"At the end of the day, finding work on the road is a mindset like everything. If you think it will be OK, it generally will be. You aren’t going to have a ball every day; things go haywire but that happens in life anyway. Do your research and talk to people but not so much that you get overwhelmed. Just make up your mind then get on with it."

Turning a favourite hobby into an income

Margaret Jarden describes herself these days as a Professional Scenic Inspector. However, in her 44 years of travelling and living on the road, she has done all sorts.
"In my past lives, I’ve been a caregiver and had my own leather factory and shop. We’ve worked on farms, in factories, whatever we’ve needed to turn our hand to. My husband Larry has always been good with his hands, building everything from aluminium joinery to our motorhomes and even our house. We’re of the age now where we don’t need to look for work, but I still need to keep busy and do things to satisfy my creative side."

When we first parked up next to their Nissan Civilian, in a picturesque spot on the Hibiscus Coast, there was a sign, advertising ‘Hobo Huggies’ in the window.

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"Living in the bus, I had no room for my beloved sewing machine, so I turned to knitting," Margaret says. The Hobo brand was created back in the days the Jardens had a Daimler bus of the same name. It was also the name of her leather business, so she decided to carry it on to her other projects.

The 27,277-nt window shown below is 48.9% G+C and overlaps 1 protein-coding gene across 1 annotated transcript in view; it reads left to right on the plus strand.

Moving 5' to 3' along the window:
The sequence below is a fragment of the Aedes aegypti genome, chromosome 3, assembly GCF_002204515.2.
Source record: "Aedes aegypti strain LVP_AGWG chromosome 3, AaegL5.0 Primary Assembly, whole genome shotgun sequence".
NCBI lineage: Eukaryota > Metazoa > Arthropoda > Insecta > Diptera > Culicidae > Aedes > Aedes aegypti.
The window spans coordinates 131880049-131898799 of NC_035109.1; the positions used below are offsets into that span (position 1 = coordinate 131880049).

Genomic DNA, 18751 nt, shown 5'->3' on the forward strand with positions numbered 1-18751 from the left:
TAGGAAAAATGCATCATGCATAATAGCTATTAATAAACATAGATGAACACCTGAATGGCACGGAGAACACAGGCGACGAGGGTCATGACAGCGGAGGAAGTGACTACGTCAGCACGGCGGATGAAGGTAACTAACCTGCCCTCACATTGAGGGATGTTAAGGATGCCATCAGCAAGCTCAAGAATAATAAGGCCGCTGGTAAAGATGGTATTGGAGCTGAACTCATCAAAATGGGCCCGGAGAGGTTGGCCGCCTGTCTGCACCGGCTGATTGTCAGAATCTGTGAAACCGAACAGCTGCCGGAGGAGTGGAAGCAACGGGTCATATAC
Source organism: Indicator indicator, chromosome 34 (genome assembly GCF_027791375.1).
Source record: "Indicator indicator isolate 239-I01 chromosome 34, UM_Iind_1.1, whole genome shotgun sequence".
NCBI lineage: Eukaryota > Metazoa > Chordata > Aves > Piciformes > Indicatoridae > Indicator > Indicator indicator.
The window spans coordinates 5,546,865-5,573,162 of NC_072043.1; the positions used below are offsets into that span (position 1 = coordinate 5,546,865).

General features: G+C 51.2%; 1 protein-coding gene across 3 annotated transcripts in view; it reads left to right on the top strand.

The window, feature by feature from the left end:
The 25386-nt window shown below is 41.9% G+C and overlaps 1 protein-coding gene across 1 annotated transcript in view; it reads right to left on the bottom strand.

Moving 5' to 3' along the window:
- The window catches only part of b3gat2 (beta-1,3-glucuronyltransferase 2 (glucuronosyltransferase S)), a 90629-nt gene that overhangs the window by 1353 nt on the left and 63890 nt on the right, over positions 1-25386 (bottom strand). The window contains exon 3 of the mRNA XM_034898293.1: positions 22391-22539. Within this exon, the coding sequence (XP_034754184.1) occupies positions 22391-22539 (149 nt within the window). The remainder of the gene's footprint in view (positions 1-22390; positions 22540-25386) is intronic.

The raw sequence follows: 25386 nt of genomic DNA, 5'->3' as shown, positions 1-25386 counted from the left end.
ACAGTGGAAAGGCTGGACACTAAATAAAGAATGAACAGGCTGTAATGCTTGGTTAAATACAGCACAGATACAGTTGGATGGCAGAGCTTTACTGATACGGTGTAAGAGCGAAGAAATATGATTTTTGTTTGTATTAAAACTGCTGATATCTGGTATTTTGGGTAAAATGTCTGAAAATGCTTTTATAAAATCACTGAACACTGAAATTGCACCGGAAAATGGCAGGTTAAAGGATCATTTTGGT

While Margaret has had a ball at markets around the country, she is just as happy talking to customers from her bus. "I’ve literally been sitting on the side of the road and had people come along and buy things," she says.

When it comes to finding opportunities, Margaret says the NZMCA is a great way to learn what’s out there. "It’s like family. We all help and support one another."

To see Margaret’s array of lovingly made and unique bootees, artworks, and colourful Cutie Dolls, check out Hobo at facebook.com/thehoboteam.

Tips for working while travelling

When it comes to finding ways to support your new life on the road, don’t think of it as ‘what will we do?’, but ‘what can we do?’ Here are some ideas to get you started.

Become a house sitter

Housesitting is popular among motorhomers and a full-time occupation for many people. It’s also a fantastic way to keep living costs to a minimum. Reputable house sitters are always in demand. Check out Kiwi House Sitters on Facebook, or ask friends.

Check NZMCA job listings

The NZMCA is terrific at keeping its members informed of up-to-date work opportunities, from house/farm sitting to managing campgrounds, fruit picking, and more. If you are a member, keep an eye out for the monthly magazine or on the NZMCA website. 

Work from your RV

Nothing is easier than working from your motorhome when you live on the road. There are plenty of ways you can work from your vehicle. If you are a wordsmith, you can register with websites such as upwork.com and pick and choose the jobs you like from a selection of thousands. It’s a great way to gain experience, sharpen your skills, and make a handy income at the same time.

Use your existing skills

Often people have previous skills they can bring on the road with them. For example, if you have an HT licence or dairy farming experience, you can pick up casual work such as calf rearing or relief milking easily.

Spend cautiously

It goes without saying, the less you spend, the less you have to earn. Fiona says, "When you hit the road, make sure you watch what you spend and how you live. We’ve met a lot of people who took two years or more to learn how to live within their means. If you can live cheaply, you’ll be fine."